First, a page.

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Staff Photo by Matt Hamilton / Voters wait in line at the Hamilton County Election Commission for early voting last week. The state, according to election officials, set a record for the number of early votes cast.

While the nation awaits the arrival of mailed-in ballots, the recounting of votes and the resolution of charges of election fraud to determine a president, Hamilton County will see little change in its election officials.

Republican U.S. Rep. Chuck Fleischmann easily swept to a sixth term in office, outdistancing hospitality manager Meg Gorman. He appeared poised to equal or surpass his highest previous general election vote total in the district, which was 176,613 in his 2016 race against Melody Shekari.

If he serves out his term, only five other 3rd District representatives will have served longer: John Moon (1897-1921), Sam D. McReynolds (1923-1939), James B. Frazier (1949-1963), Marilyn Lloyd (1975-1995) and Zach Wamp (1995-2011).

State Sen. Todd Gardenhire, R-Chattanooga, looked as if he might survive his toughest race to win a third term for a district that covers part of Hamilton and Bradley counties. He was one of two Republican state senators state Democrats heavily targeted for defeat, and his Democratic opponent was well-regarded Chattanooga assistant police chief Glenn Scruggs.

In his previous two races, he narrowly lost the Hamilton County portion of the district (51.57%-48.06% in 2012 and 50.79%-48.87% in 2016) but easily outpaced his opponents in deep red Bradley County (80.21%-19.64% in 2012 and 82.37%-17.47% in 2016).

As of Tuesday night, Gardenhire was losing Hamilton County 58.91%-41.09% but winning the Bradley portion of his district 83.84%-16.16%. That gave him a slim, 2,064-vote lead (51.47%-48.53%) over Scruggs, but vote was still pending in both counties.

Voters also returned the entire Hamilton County state House delegation to Nashville. Three members of the delegation are just completing their first term, a time when they could be vulnerable. But, in District 26, state Rep. Robin Smith, R-Hixson, crushed challenger Joan Farrell, and in District 30, state Rep. Esther Helton, R-East Ridge, rolled over Joseph Udeaja.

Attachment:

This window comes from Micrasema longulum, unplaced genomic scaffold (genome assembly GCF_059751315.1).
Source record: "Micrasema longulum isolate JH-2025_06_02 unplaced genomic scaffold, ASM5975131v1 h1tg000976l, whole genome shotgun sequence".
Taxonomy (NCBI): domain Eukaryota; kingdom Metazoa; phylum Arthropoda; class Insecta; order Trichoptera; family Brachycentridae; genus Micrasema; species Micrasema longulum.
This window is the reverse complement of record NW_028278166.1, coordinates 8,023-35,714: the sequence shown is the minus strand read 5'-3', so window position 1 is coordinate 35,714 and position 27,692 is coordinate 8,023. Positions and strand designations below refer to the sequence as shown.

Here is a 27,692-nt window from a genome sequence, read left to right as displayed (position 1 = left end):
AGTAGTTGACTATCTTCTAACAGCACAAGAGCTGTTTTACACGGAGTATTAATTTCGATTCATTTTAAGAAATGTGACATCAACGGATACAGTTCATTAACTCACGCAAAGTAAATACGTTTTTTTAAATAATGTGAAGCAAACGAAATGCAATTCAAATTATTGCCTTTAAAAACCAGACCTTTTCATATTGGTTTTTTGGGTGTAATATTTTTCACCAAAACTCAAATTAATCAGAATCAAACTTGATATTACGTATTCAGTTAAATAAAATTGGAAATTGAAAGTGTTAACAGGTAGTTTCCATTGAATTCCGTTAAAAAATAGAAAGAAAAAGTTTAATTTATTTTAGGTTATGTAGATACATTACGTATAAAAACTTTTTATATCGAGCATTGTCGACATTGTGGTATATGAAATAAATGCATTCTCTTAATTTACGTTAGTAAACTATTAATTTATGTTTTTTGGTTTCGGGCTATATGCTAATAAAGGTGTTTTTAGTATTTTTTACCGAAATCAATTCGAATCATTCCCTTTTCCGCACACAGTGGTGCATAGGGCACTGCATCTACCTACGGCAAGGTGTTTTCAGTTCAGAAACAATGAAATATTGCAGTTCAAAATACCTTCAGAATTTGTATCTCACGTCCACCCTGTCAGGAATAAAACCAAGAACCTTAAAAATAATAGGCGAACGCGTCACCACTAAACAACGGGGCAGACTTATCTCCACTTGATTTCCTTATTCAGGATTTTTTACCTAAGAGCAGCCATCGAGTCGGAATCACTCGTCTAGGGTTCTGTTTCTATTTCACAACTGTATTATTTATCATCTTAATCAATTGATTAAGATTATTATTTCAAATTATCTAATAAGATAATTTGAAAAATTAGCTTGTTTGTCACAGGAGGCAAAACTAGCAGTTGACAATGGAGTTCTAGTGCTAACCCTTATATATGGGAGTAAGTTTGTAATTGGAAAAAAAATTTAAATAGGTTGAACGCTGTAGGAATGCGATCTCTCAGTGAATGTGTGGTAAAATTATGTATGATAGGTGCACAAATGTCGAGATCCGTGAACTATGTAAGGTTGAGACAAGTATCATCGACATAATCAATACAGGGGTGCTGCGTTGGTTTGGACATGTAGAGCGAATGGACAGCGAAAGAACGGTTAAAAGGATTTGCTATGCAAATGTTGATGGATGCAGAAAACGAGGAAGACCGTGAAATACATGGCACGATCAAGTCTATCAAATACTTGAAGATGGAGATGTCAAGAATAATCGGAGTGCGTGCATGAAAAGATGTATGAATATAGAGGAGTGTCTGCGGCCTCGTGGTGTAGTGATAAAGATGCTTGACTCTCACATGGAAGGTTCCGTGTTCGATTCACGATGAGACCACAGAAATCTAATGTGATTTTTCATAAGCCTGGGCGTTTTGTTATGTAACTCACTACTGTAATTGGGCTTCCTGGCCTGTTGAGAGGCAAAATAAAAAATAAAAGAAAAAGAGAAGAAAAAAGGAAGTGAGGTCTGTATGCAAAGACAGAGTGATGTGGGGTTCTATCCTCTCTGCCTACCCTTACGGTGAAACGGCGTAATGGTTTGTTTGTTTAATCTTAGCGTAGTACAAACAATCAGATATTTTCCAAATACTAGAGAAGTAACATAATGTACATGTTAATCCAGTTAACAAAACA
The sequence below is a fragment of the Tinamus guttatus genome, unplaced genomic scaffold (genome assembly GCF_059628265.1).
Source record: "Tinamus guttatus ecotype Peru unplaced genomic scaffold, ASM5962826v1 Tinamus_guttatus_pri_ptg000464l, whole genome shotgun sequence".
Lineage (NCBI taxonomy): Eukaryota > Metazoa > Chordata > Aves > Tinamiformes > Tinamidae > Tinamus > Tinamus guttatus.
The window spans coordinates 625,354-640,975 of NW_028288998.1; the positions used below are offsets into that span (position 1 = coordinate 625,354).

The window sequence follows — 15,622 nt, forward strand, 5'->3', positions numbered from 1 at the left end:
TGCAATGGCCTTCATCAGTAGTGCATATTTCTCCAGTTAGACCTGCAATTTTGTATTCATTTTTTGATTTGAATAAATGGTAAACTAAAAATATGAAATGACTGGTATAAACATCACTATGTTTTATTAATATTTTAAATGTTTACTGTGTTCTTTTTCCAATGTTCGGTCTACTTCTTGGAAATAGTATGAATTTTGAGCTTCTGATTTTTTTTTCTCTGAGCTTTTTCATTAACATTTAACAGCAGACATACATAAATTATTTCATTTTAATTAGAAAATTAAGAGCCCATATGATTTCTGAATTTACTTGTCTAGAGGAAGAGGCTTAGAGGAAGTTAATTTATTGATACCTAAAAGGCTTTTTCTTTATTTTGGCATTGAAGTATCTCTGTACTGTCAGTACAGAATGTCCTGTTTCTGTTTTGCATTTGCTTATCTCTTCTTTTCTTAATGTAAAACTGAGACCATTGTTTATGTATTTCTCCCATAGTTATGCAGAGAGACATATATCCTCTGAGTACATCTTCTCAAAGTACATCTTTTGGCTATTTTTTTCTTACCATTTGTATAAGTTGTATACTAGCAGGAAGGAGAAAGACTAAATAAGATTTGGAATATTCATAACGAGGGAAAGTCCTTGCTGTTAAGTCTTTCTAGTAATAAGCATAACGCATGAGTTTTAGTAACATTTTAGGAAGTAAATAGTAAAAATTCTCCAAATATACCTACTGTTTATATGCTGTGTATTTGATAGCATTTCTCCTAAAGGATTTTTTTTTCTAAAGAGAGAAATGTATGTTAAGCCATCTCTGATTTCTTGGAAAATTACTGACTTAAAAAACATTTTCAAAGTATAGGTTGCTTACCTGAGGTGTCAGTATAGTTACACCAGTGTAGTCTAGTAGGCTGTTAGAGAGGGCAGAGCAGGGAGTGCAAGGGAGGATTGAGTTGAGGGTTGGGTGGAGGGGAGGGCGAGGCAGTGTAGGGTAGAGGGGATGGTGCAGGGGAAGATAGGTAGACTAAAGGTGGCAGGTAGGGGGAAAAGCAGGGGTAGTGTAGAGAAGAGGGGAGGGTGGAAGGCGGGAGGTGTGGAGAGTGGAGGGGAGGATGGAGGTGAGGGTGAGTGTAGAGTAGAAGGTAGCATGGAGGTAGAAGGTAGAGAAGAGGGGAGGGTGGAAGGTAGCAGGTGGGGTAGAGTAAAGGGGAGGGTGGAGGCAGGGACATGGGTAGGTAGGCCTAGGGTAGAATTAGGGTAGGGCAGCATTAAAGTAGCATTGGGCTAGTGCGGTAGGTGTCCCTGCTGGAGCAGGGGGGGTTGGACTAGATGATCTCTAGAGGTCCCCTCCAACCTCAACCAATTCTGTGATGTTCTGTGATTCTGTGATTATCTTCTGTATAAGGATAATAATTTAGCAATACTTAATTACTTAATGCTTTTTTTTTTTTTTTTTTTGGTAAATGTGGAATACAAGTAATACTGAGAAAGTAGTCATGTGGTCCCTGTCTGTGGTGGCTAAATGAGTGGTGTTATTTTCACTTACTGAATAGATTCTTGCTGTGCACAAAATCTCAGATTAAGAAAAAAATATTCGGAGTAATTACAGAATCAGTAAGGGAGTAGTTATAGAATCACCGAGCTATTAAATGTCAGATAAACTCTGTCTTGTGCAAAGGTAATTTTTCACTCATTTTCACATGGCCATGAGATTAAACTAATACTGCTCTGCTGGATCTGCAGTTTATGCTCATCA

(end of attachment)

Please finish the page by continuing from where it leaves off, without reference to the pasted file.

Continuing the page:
In District 28, first-term state Rep. Yusuf Hakeem, D-Chattanooga, had no opposition.

Both state Rep. Patsy Hazlewood in District 27 and state Rep. Mike Carter in District 29 also had no opposition. This will be Hazlewood's third term and the fifth for Carter, who survived a serious bout with the COVID-19 virus this summer.

Tennessee also will be replacing retiring three-term U.S. Sen. Lamar Alexander with former Ambassador to Japan Bill Hagerty. Hagerty, in early results in which he was called the winner by news organization, had more than 61% of the vote to nearly 36% for environmental organizer Marquita Bradshaw. Bradshaw was the surprise winner of the Democratic primary in August but probably did not fare as well as her primary opponent, James Mackler, might have in the general election.

The Volunteer State has not sent a Democrat to the Senate since Al Gore won re-election in 1990.

The state of Tennessee was called early in the evening Tuesday for President Trump, but that was no surprise. No Democratic presidential contender has won the state since President Bill Clinton in 1996.

In 2016, Trump earned almost twice as many votes in Tennessee as Democrat Hillary Clinton, winning 92 of the state's 95 counties. Only Davidson (Nashville), Shelby (Memphis) and tiny Haywood County did not give him a majority of their votes.

Four years ago, he won Hamilton County by more than 23,000 votes. He won by majorities of more than 4-1 in Bradley County, more than 2-1 in Marion County, nearly 4-1 in Meigs County, more than 4-1 in Rhea County and more than 4-1 in Sequatchie County.

At presstime Tuesday, of counties that had reported any votes, Trump was winning easily in all counties that he won in 2016 except Hamilton County, where he trailed Democrat Joe Biden by some 1,700 votes. He also was having a tough go of it in Fayette County, where his lead was only four votes.

Regardless of the outcome of any Tennessee race, it appears Tennesseans have done themselves proud in going to the polls. They set a record for early votes, and the overall number of votes cast looks to be the state's largest in many years. That is putting democracy in action, and for that voters can take a bow.

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